People with Lupus Prove to be Resilient during COVID-19 Shelter-in-Place Orders
In Italy, new research shows that COVID-19-related quarantine did not impact people with lupus notably differently than the general population. In fact, feelings of sadness or depression during the shelter-in-place period were less common among survey respondents with lupus than those without the disease. The researchers report this difference may be due to the coping skills and emotional resilience many people with chronic diseases learn to adapt.
A total of 64 people with lupus completed the survey, and their responses were compared to survey answers from people of similar ages and backgrounds without lupus. Researchers used three different tools to assess different aspects of well-being during quarantine. Overall, study participants’ feelings during the shelter-in-place period – including COVID-19 concerns, anxiety, depression, self-esteem, or confidence in the future – were similar between the two groups.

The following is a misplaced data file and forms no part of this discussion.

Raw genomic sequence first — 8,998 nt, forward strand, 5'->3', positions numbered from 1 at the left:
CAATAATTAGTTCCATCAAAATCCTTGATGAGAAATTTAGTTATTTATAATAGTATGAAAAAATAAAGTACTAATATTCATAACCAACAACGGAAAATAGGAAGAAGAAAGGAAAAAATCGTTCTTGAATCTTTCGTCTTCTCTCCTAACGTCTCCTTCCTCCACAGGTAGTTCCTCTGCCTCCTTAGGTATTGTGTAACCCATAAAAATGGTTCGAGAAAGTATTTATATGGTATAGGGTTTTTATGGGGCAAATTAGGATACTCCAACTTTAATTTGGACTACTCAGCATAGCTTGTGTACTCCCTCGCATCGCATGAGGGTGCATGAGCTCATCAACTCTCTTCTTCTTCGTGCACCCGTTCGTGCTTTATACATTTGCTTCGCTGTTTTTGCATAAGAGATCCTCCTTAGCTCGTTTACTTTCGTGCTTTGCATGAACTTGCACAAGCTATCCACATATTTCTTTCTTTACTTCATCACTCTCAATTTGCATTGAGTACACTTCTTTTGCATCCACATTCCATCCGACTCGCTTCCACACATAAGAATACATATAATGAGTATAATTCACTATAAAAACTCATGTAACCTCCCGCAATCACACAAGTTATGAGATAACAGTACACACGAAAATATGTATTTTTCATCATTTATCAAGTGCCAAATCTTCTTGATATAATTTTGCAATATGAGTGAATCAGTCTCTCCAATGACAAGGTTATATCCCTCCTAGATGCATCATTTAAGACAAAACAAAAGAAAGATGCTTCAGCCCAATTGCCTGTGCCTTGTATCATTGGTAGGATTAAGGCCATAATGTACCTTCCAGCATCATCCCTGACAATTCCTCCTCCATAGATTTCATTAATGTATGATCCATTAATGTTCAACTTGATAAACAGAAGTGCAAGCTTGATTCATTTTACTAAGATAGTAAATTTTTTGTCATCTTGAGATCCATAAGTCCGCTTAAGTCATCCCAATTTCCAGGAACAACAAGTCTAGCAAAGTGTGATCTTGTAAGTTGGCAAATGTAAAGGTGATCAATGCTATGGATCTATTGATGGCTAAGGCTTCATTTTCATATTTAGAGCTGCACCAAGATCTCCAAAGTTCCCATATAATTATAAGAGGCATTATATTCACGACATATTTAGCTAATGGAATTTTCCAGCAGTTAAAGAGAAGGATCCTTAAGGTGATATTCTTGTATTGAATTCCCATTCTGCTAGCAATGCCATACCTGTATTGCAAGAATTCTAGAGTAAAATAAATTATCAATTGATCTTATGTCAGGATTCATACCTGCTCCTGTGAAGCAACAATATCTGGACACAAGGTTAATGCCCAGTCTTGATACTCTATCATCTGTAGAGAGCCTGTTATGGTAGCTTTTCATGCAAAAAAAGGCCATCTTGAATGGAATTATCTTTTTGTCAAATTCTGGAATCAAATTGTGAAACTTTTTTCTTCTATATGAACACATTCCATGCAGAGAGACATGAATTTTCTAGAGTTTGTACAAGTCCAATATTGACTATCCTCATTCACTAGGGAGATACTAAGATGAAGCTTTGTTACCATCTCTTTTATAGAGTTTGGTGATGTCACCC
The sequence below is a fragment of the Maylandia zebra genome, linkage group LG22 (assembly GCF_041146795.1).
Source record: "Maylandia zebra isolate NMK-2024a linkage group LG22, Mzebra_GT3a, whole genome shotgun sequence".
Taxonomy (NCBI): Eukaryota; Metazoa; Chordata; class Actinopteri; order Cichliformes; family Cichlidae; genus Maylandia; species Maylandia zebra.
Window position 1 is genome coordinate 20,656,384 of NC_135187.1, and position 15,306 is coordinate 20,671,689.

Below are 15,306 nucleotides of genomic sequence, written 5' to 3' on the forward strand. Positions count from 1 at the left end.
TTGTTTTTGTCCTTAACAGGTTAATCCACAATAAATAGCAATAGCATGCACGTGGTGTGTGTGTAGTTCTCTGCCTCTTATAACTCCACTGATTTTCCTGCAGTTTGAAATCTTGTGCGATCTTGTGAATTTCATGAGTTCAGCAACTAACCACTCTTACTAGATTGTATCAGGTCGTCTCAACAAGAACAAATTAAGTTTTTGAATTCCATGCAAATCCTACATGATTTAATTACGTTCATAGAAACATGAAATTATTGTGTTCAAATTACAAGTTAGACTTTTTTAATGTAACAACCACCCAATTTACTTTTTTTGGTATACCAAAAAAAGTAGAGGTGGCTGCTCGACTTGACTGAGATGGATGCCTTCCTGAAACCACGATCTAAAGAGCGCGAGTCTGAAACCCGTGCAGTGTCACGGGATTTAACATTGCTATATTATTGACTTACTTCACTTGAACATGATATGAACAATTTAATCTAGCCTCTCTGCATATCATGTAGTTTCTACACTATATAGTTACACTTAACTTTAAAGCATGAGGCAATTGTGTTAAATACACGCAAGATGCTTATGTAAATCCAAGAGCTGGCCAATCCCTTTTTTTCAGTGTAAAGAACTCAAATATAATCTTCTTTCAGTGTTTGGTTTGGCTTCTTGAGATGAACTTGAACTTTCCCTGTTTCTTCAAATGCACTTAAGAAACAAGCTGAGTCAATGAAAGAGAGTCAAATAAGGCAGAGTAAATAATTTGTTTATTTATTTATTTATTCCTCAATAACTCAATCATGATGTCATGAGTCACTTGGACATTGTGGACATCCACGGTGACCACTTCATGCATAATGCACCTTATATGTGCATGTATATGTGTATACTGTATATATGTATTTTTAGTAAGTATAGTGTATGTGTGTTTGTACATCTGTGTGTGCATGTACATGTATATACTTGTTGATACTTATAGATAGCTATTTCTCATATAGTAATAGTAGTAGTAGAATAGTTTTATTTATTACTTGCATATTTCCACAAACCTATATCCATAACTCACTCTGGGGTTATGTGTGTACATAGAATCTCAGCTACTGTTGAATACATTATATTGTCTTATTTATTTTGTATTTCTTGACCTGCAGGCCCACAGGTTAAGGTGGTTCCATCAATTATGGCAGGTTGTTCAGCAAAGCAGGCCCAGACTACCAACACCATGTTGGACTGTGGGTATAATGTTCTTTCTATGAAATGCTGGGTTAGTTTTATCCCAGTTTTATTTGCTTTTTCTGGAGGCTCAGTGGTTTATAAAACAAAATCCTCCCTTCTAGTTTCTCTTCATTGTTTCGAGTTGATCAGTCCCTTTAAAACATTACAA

However, a few differences were noted. People without lupus reported greater feelings of sadness and depression. Additionally, compared to people without lupus, people with lupus reported more difficulty finding and enjoying free time and felt they had more difficulty than usual solving their own problems. Those with lupus also reported avoiding discussion that reminded them of the pandemic, which the researchers suggest may be an example of an effective coping strategy.
The Lupus Foundation of American (LFA) continues to report on breaking news and research updates related to lupus and the pandemic. Learn more about COVID-19 and lupus.